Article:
Re-Thin:king Wry*ting

“As usual, words fail him.”
Stephen King on James Patterson

Re-Thin:king Wry:ting

Sorry about the title. I got hit upside the head by a 1980s art trend. We are all glad that those days are past us, right?

When James Patterson got busted for not writing his own books, it was a scandal. He still doesn’t write his own books. But now, at least, he does put the real author’s name down at the bottom of the cover in tiny print. He’s a poser. I refuse to read any of his offal.

If you want to gossip (I do!), even Stephen King takes him to task, in this case Patterson wrote the blurb for his own novel. It doesn’t get better than this.

However, in the process of the scandal revealed, we learned about “the Patterson way” of writing. If you want to use a comma, use a period. Short paragraphs. Short chapters. Move that story along super fast.

I liked it, it jived with what I was reading about how to write a blog. This all seems to be part of the hidden thread of a lack of attention by the readers. Give up small doses and make it an easy read.

The timing was amazing because at the time of the scandal, I was reading Mark Twain’s Letters to Earth. I was admiring his big block paragraphs with specific word-choice to describe a complex idea. “Those were the days”, I thought, when people sat down to go deep with no distractions of televisions and beeping phones.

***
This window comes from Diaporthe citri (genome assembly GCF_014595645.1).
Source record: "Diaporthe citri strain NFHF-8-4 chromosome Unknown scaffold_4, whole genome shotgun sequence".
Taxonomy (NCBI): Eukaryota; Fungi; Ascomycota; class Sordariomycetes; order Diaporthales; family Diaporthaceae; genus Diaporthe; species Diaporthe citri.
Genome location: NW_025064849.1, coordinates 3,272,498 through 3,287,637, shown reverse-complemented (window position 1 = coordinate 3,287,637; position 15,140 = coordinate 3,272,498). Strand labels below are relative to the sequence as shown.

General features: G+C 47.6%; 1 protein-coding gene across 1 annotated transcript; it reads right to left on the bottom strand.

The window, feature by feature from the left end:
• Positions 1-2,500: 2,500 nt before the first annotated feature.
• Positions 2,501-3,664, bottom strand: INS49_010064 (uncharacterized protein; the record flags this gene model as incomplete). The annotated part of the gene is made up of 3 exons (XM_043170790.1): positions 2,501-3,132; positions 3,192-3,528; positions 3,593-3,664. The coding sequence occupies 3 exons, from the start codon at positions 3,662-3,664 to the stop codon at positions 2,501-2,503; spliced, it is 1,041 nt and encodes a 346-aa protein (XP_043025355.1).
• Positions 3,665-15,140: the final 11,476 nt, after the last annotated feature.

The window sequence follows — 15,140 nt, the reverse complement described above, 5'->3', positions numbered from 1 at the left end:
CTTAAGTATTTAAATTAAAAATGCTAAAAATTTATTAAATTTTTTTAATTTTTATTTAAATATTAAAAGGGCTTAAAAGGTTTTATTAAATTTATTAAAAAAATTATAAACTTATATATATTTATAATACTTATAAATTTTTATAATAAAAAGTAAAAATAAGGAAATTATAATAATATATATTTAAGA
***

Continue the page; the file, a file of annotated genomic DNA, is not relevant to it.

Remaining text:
So, my style became brief and short. Quick thoughts instead of deep thoughts and squeezing clever into a quip or snark.

But now, I am rethinking it and conclude that I was lead astray by that dastard James Patterson the Poser. Writers are still writing some good reading without the rush to race to the end but rather like a good meal enjoyed.

Let’s look at Salman Rusdie’s first paragraph of his The Little King:

There once lived, at a series of temporary addresses across the United States of America, a travelling man of Indian origin, advancing years, and retreating mental powers, who had developed an unwholesome, because entirely one-sided, passion for a certain television personality, the beautiful, witty, and adored talk-show host Miss Salma R., whom he had never met: an infatuation that he characterized, quite inaccurately, as love. In the name of this so-called love, he christened himself Quichotte, for the opera “Don Quichotte,” and resolved to be his “beloved” ’s knight-errant, to pursue her zealously right through the television screen into whatever exalted high-definition reality she and her kind inhabited, and, by deeds as well as by grace, to win her heart.

Man, oh, man. Look at all those commas and semi-colons! Two sentences! There is a ton of meat and fat and flavor to make this some juicy reading. One can’t help but want another bite and find out what happens next.

Now that is how you open a story.

There is room in the world for good writing. We are not vacant-eyed zombies mashing the buttons on the phone proving Skinner a genius. Not all of life is chips and a snacky read through a Patterson the Poser story, we can enjoy full meals of literature written today; here and now, by brilliant writers.


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